Arterial blood gas (ABG) analysis is a test regularly performed to measure oxygen saturation, carbon dioxide, and bicarbonate blood levels. It provides quick assessment of gas exchange processes and acid-base balance.
Arterial blood gas analysis
- Partial pressure of oxygen in arterial blood (PaO2); and partial pressure of carbon dioxide (PaCO2) in arterial blood
- Arterial oxygen saturation (SaO2): percentage of hemoglobin binding sites occupied by oxygen
- Base excess: Excess value of base in the blood. Used to identify whether an acid-base imbalance is predominantly a respiratory, metabolic, or a mixed acid-base disorder.
- Standard bicarbonate
- Modern blood gas analyzers also measure: some electrolytes (i.e., sodium, potassium, chloride, calcium), blood glucose, hemoglobin, methemoglobin and carboxyhemoglobin concentrations
- Reference ranges
A modified Allen test must be performed before the radial artery is punctured to assess collateral circulation in the hand.
- Manual pressure below the wrist is applied to both arteries, the hand is elevated, and the patient is asked to clench their fist for about 30 seconds to induce transient ischemia, leading to pallor of the hand.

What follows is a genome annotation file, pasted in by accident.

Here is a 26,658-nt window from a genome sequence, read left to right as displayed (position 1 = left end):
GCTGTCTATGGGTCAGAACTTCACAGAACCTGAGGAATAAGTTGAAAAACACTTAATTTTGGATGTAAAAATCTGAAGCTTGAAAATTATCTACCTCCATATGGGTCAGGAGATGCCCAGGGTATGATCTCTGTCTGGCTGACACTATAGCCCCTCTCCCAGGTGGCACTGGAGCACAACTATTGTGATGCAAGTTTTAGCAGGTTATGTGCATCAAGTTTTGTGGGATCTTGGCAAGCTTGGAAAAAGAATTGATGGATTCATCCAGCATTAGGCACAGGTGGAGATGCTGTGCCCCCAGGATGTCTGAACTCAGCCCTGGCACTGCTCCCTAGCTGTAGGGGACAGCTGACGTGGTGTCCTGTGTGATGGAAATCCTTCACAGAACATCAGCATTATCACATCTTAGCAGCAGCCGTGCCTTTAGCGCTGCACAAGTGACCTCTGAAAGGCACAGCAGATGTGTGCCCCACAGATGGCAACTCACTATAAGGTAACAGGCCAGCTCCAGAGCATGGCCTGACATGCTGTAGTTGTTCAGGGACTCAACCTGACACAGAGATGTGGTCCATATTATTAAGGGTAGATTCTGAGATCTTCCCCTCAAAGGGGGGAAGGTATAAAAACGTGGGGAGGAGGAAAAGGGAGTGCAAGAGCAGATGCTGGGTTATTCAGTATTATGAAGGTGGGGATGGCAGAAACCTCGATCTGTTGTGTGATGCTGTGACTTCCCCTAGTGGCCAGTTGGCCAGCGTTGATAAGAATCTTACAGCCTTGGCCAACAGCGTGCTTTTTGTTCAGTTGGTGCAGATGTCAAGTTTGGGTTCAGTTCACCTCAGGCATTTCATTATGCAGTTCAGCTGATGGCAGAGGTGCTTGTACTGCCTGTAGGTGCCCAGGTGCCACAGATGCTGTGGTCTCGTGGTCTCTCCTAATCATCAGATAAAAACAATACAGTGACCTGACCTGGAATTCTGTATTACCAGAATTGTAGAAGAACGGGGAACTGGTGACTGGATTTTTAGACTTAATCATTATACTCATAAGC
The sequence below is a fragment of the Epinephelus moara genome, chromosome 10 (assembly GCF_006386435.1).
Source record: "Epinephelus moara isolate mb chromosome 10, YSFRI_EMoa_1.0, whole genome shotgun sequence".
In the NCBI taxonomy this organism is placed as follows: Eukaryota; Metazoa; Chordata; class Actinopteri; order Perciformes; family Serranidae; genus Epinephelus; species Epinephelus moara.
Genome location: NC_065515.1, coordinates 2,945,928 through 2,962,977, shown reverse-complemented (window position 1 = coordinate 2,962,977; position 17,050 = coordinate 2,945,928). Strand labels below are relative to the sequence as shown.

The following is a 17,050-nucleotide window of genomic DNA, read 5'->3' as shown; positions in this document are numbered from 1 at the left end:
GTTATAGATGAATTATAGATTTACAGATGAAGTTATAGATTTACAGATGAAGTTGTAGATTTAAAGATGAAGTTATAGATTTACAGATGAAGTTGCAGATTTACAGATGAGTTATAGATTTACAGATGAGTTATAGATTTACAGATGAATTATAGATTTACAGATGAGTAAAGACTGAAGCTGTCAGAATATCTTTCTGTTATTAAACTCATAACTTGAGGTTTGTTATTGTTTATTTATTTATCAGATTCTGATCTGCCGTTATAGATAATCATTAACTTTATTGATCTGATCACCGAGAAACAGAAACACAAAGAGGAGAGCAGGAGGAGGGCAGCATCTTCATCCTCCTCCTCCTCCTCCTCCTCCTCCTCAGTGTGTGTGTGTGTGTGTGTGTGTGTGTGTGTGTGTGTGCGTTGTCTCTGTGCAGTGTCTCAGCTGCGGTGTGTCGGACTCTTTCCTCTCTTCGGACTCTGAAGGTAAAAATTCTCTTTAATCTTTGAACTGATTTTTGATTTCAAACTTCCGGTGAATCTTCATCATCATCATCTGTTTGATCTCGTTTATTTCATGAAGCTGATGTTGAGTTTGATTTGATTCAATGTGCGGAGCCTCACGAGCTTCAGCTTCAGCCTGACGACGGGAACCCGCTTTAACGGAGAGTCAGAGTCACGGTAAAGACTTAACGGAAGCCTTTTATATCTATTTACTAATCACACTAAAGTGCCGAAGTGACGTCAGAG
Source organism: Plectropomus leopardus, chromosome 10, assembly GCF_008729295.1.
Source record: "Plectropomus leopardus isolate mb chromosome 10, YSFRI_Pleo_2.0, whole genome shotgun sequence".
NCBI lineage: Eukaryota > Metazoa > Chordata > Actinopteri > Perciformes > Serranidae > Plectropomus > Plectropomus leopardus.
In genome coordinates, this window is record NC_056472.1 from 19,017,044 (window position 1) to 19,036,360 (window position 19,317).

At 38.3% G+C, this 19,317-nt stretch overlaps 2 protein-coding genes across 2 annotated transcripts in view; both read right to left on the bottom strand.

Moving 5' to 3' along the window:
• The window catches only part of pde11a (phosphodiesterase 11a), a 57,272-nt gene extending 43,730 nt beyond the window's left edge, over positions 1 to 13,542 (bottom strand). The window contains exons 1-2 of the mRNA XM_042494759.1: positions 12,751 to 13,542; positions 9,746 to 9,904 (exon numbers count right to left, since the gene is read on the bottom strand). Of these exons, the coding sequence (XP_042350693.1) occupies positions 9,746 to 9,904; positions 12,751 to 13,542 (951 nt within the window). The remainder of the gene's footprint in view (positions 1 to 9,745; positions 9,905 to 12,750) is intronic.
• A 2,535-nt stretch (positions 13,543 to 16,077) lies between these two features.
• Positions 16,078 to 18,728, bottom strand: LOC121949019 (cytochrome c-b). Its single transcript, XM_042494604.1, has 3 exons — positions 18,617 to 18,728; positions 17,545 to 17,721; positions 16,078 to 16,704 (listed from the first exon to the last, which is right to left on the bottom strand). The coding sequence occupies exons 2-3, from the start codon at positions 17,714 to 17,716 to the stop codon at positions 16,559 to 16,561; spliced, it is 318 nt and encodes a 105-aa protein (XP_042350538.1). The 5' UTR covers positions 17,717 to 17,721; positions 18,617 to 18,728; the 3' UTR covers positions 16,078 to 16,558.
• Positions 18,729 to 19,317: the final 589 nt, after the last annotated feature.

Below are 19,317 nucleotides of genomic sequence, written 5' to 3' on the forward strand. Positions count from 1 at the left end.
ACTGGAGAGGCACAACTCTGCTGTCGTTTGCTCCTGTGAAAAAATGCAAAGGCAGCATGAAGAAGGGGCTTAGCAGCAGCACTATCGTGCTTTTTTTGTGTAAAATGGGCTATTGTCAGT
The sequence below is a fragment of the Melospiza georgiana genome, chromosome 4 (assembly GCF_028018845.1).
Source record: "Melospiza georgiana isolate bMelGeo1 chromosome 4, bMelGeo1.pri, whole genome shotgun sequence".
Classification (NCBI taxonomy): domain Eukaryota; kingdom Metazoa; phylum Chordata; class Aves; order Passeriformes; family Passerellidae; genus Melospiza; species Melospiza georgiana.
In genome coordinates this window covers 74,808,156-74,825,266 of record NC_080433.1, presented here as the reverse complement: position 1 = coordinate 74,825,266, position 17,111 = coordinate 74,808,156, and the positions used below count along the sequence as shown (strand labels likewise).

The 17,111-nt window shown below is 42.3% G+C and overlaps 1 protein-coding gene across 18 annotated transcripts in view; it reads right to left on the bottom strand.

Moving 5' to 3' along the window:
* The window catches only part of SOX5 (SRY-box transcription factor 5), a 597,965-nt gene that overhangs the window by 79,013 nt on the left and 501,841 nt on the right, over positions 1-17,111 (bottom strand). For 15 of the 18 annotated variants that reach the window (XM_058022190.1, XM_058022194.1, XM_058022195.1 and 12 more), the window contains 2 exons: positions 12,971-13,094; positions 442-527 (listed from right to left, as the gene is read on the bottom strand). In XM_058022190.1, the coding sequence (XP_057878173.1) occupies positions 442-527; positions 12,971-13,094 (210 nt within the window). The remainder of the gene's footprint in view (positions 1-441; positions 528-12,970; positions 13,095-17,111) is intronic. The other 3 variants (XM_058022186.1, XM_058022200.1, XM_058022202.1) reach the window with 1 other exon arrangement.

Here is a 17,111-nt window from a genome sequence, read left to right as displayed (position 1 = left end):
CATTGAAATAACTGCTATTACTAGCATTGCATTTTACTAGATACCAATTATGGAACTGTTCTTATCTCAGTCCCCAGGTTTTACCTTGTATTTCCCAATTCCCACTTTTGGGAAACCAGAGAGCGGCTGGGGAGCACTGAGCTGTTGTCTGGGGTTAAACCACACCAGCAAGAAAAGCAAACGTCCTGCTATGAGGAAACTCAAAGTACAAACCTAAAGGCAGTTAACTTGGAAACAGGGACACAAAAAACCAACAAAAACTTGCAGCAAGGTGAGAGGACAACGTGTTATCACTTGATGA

- When the pressure is released from the ulnar artery, the patient's hand rapidly returns to normal color if collateral circulation is present.
- Interpretation: The test result is normal if the patient's hand rapidly returns to normal color. The test is negative and considered pathological if the patient's hand remains at least partially pale.
- Arterial blood can be drawn from radial arteries or an indwelling arterial catheter.
- A modified Allen test must be performed before the radial artery is punctured to assess collateral circulation in the hand.
- Reference range: 65–70%
- Increased tissue oxygen extraction due to decreased oxygen delivery to tissue
- Increased oxygen consumption by tissues
- Inability of hemoglobin to bind to oxygen (e.g., carbon monoxide poisoning)
- Increased SvO2
- Decreased SvO2